Role of Cerebrospinal Fluid Lactate and C-Reactive Protein in Differential Diagnosis of Meningitis in Adults OC01-OC04
V Valappil Ashraf,
Anugrah, Patteri Cross, Kuthiravattom PO, Kozhikode, Kerala, India.
Introduction: Differentiating various types of meningitis is still a challenge as yield of microbiological tests are generally low in these disorders.
Aim: To find out the role of Cerebrospinal Fluid (CSF) lactate and CSF C-reactive Protein (CRP) for the differentiation of bacterial, tuberculous and viral meningitis.
Materials and Methods: A cross-sectional study was conducted in which 90 adult patients were included and in them CSF lactate and CRP measurements were done in 26 patients of tuberculous meningitis, 23 patients of bacterial meningitis and 43 patients of viral meningitis. Data were analysed using SPSS version 17.0. Descriptive statistics are represented using mean with standard deviation or median with interquartile range for continuous variable. Categorical data were represented using frequency with percentages. Continuous variable between the groups tested using ANOVA/Kruskal wallis test for more than two groups.
Results: The mean CSF Lactate level in bacterial, tuberculous and viral meningitis was 10.67, 4.46 and 2.84 respectively. The mean CSF lactate level was significantly raised in bacterial compared to tuberculous and viral meningitis (p <0.001). In a pair wise comparison, the mean CSF lactate in bacterial meningitis group differed significantly from both viral (p-value <0.001) and TB meningitis (p-value <0.001). However, CSF lactate did not differ between viral and TB meningitis. With a cut-off value of 4.35 mmol/L, CSF lactate was useful in differentiating bacterial from tuberculous and viral meningitis with a sensitivity of 90.5% and specificity of 82.6%. The mean CSF CRP level in bacterial, tuberculous and viral meningitis was 4.44, 3.04 and 3.16, respectively. The difference was not significant (p-value 0.39). In a pairwise comparison, mean CSF CRP-value in bacterial meningitis did not differ from both viral meningitis and TB meningitis.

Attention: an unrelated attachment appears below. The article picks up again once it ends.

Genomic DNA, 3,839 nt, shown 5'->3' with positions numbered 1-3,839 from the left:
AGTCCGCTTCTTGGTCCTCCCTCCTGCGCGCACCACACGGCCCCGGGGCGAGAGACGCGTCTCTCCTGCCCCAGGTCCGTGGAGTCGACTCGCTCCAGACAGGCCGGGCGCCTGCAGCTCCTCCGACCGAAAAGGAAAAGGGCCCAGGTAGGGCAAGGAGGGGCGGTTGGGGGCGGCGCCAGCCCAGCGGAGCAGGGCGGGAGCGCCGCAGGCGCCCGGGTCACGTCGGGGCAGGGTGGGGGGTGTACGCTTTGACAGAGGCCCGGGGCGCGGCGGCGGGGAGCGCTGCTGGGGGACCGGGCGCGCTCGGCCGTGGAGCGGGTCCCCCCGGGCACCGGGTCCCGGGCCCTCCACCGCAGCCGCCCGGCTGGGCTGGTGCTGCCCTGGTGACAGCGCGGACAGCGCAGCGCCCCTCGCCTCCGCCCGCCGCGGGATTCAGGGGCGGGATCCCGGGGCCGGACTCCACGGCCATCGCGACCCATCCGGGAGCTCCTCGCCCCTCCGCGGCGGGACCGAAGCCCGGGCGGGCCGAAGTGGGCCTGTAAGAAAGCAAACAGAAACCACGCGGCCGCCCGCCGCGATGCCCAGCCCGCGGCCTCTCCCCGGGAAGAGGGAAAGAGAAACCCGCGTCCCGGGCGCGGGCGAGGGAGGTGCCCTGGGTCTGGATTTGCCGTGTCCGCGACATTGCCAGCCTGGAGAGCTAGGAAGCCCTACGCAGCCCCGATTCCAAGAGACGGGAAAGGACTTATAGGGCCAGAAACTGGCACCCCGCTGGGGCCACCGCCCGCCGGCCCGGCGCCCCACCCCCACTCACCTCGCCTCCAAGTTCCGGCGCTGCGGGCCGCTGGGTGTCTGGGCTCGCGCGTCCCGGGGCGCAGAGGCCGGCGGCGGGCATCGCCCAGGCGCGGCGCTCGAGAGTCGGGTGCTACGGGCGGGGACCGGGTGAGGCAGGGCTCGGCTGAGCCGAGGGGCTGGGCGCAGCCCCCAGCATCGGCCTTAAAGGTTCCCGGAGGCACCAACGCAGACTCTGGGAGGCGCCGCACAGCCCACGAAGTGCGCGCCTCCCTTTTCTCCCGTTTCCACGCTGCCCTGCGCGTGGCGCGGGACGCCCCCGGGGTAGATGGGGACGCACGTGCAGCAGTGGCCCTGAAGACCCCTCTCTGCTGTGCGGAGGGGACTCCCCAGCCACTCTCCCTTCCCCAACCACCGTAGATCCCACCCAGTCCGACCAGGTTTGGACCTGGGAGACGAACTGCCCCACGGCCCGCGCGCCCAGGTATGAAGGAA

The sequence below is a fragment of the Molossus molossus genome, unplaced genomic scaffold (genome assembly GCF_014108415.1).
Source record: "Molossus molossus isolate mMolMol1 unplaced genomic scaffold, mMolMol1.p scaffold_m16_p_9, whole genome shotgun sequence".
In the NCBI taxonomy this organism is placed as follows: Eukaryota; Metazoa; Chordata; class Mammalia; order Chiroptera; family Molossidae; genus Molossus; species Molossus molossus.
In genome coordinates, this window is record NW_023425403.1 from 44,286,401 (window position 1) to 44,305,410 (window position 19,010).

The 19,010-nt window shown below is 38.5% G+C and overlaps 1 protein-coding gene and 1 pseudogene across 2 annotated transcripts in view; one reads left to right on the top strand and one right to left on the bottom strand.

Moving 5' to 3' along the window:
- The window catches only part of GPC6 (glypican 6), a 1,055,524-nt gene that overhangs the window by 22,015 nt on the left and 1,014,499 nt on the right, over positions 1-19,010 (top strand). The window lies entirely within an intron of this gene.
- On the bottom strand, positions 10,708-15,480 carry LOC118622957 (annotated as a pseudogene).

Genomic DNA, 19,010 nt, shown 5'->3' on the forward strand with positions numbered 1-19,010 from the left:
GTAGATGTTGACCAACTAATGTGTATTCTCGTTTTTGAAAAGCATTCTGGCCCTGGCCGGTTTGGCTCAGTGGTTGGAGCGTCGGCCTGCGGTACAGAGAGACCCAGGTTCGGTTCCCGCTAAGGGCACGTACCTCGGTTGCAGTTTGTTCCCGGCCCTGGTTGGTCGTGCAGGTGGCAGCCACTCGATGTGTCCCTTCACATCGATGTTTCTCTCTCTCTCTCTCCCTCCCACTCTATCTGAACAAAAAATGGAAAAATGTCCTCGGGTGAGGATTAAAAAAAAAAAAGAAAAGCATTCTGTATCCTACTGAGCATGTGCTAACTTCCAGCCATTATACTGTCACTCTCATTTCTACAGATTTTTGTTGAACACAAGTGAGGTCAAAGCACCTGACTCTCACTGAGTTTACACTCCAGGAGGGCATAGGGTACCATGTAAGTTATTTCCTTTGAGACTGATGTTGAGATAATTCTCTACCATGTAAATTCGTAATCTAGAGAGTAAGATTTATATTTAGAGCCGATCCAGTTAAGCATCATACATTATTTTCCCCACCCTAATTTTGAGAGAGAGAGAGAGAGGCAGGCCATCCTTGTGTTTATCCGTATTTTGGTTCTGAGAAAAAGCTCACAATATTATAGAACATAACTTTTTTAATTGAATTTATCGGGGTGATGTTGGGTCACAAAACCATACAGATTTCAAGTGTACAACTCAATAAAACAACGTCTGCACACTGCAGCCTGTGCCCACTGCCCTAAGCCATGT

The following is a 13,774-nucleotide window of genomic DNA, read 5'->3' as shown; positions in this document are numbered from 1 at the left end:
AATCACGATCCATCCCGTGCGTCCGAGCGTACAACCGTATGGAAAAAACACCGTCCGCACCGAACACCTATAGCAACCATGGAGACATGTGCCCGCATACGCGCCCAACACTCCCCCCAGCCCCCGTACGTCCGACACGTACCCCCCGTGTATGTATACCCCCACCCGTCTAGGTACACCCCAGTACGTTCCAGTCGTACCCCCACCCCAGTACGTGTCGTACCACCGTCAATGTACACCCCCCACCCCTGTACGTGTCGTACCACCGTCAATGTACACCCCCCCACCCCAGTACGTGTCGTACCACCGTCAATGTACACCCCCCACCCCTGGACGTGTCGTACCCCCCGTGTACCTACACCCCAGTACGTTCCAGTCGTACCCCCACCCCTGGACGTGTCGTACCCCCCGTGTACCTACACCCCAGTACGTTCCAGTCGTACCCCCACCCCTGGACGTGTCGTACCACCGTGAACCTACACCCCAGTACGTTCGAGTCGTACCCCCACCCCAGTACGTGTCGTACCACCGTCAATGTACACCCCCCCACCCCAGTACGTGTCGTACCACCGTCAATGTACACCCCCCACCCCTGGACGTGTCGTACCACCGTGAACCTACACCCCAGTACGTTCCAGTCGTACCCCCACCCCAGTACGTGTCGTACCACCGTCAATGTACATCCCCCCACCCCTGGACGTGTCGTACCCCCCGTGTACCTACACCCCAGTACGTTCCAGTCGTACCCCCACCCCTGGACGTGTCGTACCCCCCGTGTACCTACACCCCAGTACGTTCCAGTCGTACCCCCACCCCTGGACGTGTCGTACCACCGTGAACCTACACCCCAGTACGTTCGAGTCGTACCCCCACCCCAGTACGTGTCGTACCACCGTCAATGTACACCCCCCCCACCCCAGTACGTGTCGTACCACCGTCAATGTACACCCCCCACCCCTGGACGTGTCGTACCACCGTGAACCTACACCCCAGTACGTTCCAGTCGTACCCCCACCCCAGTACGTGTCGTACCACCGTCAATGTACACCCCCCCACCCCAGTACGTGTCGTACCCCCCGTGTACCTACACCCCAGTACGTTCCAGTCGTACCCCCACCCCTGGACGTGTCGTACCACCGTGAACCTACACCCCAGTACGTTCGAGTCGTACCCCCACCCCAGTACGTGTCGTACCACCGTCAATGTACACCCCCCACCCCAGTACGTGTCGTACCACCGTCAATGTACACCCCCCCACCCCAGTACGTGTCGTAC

Conclusion: Lactate levels in CSF can be used as a good rapid screening test to differentiate bacterial meningitis from non-bacterial meningitis like tuberculous and viral meningitis along with other CSF parameters.